5 Questions in 5 Minutes with Aaron Bourke

May 3, 2022

You come to RPCK with a wealth of experience doing fund formation and transactions at the nexus of impact investing and corporate finance, and most recently you were co-founder of Reed Smith’s Social Impact Finance Group. Tell us about your journey to impact.

I became interested in impact investing and social enterprise when I was in law school at NYU, where I co-founded the Law and Social Entrepreneurship Association. The vision for my career was always to do impact investing but I was kind of pragmatic about the need to get traditional training as a corporate lawyer. So, I went to a big firm and basically just chipped away and chipped away at building a practice around impact investing over the course of 12 years. I was a litigator for the first three years of my career before telling Reed Smith that I wanted to be a transactional lawyer, where I was in the lending practice for a year. Eventually, I became a kind of free agent within the firm and connected with partners who were fund formation specialists. In large part, this was because I wanted to try a new transactional area, but they both happened to be building portions of their practice around impact investing. Eight and a half years ago, I started doing fund formation and, really from the start, impact investing was a piece of that because we were already representing firms like Omidyar Network and Accion International. I was able to plug into that work from the start. I got my training as a fund formation lawyer in parallel with building the impact practice and becoming one of the co-founders of the Social Impact Finance Group at Reed Smith.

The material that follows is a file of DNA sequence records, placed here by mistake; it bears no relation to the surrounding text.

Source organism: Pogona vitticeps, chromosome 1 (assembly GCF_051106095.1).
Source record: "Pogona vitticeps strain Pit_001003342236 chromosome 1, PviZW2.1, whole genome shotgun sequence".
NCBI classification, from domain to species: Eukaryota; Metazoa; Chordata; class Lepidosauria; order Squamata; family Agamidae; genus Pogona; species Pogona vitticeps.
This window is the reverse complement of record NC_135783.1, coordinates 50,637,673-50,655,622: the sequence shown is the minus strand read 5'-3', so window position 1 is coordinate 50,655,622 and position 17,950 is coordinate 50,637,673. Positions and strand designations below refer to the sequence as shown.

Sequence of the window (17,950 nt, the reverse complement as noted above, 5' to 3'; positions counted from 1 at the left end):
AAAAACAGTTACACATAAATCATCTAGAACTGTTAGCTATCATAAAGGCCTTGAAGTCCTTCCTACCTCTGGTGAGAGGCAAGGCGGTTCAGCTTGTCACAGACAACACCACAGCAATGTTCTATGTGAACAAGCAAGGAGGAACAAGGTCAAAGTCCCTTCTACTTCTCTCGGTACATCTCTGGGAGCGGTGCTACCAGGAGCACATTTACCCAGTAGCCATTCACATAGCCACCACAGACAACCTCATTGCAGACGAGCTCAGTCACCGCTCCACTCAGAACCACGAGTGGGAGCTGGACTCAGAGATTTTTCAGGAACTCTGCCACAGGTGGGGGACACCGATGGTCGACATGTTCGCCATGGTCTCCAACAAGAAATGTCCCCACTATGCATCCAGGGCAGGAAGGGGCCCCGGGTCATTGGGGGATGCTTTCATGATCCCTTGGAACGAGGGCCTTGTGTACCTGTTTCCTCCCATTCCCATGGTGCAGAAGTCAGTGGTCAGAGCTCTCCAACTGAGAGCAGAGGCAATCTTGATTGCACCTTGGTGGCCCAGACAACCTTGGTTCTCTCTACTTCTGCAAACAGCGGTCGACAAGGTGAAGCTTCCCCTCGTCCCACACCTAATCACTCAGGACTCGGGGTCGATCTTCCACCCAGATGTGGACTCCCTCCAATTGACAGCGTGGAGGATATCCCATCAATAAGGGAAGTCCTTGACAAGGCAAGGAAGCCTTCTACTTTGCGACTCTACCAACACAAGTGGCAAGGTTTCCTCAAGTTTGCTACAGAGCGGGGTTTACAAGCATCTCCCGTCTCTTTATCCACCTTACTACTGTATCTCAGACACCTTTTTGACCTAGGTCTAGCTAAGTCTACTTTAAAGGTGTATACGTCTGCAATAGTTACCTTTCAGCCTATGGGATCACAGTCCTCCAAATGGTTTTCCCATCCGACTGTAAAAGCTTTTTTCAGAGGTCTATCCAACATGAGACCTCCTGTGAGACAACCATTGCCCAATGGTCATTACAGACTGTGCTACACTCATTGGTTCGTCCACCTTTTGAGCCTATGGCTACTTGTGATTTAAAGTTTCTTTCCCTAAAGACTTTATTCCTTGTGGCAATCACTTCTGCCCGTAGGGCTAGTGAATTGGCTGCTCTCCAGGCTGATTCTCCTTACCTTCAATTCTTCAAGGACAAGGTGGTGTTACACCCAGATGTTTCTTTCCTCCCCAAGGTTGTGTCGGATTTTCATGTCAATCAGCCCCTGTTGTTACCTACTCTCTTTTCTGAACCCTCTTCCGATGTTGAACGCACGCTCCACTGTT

Could you talk about how your career in law and impact has evolved?

Throughout my career, I’ve always wanted to focus solely on impact investing and social enterprises. Coming to RPCK is the culmination of that. I spent 12 years of my career in big law, attempting to build this practice within big law and gaining experience. To me, this feels like I’m completing a cycle and coming back to what I always planned on doing. My passion lies in doing the work that will make the world fairer and more just by using the tools of finance to help solve some of our most intractable social and environmental challenges. I don’t just want to help those that are already winners in life. RPCK’s own authentic presence in impact investing and its values align squarely with my own, and at this point in my career this is very important to me.